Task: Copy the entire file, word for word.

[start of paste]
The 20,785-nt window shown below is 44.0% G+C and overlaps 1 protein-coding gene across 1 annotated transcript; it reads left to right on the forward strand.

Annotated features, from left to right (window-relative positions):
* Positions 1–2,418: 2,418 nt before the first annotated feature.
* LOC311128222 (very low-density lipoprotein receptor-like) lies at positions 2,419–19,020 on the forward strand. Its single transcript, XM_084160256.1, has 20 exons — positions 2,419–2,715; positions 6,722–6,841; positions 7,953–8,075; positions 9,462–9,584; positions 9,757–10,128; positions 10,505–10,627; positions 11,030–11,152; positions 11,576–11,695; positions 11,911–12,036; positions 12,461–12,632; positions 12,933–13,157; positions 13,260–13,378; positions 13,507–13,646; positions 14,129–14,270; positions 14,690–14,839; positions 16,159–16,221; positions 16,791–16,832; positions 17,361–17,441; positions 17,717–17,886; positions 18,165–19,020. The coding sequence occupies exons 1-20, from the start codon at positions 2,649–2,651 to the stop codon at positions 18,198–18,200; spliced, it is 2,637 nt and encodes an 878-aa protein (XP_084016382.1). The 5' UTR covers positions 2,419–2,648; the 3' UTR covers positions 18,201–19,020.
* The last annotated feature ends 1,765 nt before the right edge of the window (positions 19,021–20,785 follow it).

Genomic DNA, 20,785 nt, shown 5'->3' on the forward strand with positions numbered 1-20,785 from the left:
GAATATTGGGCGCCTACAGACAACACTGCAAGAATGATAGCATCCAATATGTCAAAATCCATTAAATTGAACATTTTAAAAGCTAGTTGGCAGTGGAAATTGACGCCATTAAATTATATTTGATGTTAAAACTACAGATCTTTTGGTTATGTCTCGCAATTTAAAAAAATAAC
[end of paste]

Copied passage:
The 20,785-nt window shown below is 44.0% G+C and overlaps 1 protein-coding gene across 1 annotated transcript; it reads left to right on the forward strand.

Annotated features, from left to right (window-relative positions):
* Positions 1–2,418: 2,418 nt before the first annotated feature.
* LOC311128222 (very low-density lipoprotein receptor-like) lies at positions 2,419–19,020 on the forward strand. Its single transcript, XM_084160256.1, has 20 exons — positions 2,419–2,715; positions 6,722–6,841; positions 7,953–8,075; positions 9,462–9,584; positions 9,757–10,128; positions 10,505–10,627; positions 11,030–11,152; positions 11,576–11,695; positions 11,911–12,036; positions 12,461–12,632; positions 12,933–13,157; positions 13,260–13,378; positions 13,507–13,646; positions 14,129–14,270; positions 14,690–14,839; positions 16,159–16,221; positions 16,791–16,832; positions 17,361–17,441; positions 17,717–17,886; positions 18,165–19,020. The coding sequence occupies exons 1-20, from the start codon at positions 2,649–2,651 to the stop codon at positions 18,198–18,200; spliced, it is 2,637 nt and encodes an 878-aa protein (XP_084016382.1). The 5' UTR covers positions 2,419–2,648; the 3' UTR covers positions 18,201–19,020.
* The last annotated feature ends 1,765 nt before the right edge of the window (positions 19,021–20,785 follow it).

Genomic DNA, 20,785 nt, shown 5'->3' on the forward strand with positions numbered 1-20,785 from the left:
GAATATTGGGCGCCTACAGACAACACTGCAAGAATGATAGCATCCAATATGTCAAAATCCATTAAATTGAACATTTTAAAAGCTAGTTGGCAGTGGAAATTGACGCCATTAAATTATATTTGATGTTAAAACTACAGATCTTTTGGTTATGTCTCGCAATTTAAAAAAATAAC